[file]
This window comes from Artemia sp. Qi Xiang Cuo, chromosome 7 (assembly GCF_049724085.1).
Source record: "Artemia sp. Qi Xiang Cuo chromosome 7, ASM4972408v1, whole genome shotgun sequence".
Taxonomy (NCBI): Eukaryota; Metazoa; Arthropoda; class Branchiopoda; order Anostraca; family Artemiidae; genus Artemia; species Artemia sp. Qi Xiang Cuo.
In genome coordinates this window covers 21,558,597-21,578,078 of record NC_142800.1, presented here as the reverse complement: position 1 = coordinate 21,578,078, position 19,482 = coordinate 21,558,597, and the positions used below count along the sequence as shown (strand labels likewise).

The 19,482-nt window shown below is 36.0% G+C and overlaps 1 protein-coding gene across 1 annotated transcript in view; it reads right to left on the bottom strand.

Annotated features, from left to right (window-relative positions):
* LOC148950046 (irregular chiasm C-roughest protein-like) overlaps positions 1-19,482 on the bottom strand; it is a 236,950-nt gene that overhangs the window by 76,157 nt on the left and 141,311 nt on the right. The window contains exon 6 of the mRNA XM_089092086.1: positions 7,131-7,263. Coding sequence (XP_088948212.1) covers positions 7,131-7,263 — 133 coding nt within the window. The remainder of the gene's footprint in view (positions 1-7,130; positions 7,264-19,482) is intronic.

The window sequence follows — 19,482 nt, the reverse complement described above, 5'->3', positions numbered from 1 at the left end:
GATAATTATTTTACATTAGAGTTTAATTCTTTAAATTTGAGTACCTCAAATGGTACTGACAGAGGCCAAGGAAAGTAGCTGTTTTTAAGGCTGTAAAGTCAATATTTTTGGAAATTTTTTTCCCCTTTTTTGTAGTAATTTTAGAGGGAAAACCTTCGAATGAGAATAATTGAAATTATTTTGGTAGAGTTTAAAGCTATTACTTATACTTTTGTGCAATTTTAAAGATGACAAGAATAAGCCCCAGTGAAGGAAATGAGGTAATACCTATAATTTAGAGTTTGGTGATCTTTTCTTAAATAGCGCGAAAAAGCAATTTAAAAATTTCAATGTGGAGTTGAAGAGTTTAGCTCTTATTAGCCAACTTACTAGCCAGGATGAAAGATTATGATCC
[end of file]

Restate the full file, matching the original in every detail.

This window comes from Artemia sp. Qi Xiang Cuo, chromosome 7 (assembly GCF_049724085.1).
Source record: "Artemia sp. Qi Xiang Cuo chromosome 7, ASM4972408v1, whole genome shotgun sequence".
Taxonomy (NCBI): Eukaryota; Metazoa; Arthropoda; class Branchiopoda; order Anostraca; family Artemiidae; genus Artemia; species Artemia sp. Qi Xiang Cuo.
In genome coordinates this window covers 21,558,597-21,578,078 of record NC_142800.1, presented here as the reverse complement: position 1 = coordinate 21,578,078, position 19,482 = coordinate 21,558,597, and the positions used below count along the sequence as shown (strand labels likewise).

The 19,482-nt window shown below is 36.0% G+C and overlaps 1 protein-coding gene across 1 annotated transcript in view; it reads right to left on the bottom strand.

Annotated features, from left to right (window-relative positions):
* LOC148950046 (irregular chiasm C-roughest protein-like) overlaps positions 1-19,482 on the bottom strand; it is a 236,950-nt gene that overhangs the window by 76,157 nt on the left and 141,311 nt on the right. The window contains exon 6 of the mRNA XM_089092086.1: positions 7,131-7,263. Coding sequence (XP_088948212.1) covers positions 7,131-7,263 — 133 coding nt within the window. The remainder of the gene's footprint in view (positions 1-7,130; positions 7,264-19,482) is intronic.

The window sequence follows — 19,482 nt, the reverse complement described above, 5'->3', positions numbered from 1 at the left end:
GATAATTATTTTACATTAGAGTTTAATTCTTTAAATTTGAGTACCTCAAATGGTACTGACAGAGGCCAAGGAAAGTAGCTGTTTTTAAGGCTGTAAAGTCAATATTTTTGGAAATTTTTTTCCCCTTTTTTGTAGTAATTTTAGAGGGAAAACCTTCGAATGAGAATAATTGAAATTATTTTGGTAGAGTTTAAAGCTATTACTTATACTTTTGTGCAATTTTAAAGATGACAAGAATAAGCCCCAGTGAAGGAAATGAGGTAATACCTATAATTTAGAGTTTGGTGATCTTTTCTTAAATAGCGCGAAAAAGCAATTTAAAAATTTCAATGTGGAGTTGAAGAGTTTAGCTCTTATTAGCCAACTTACTAGCCAGGATGAAAGATTATGATCC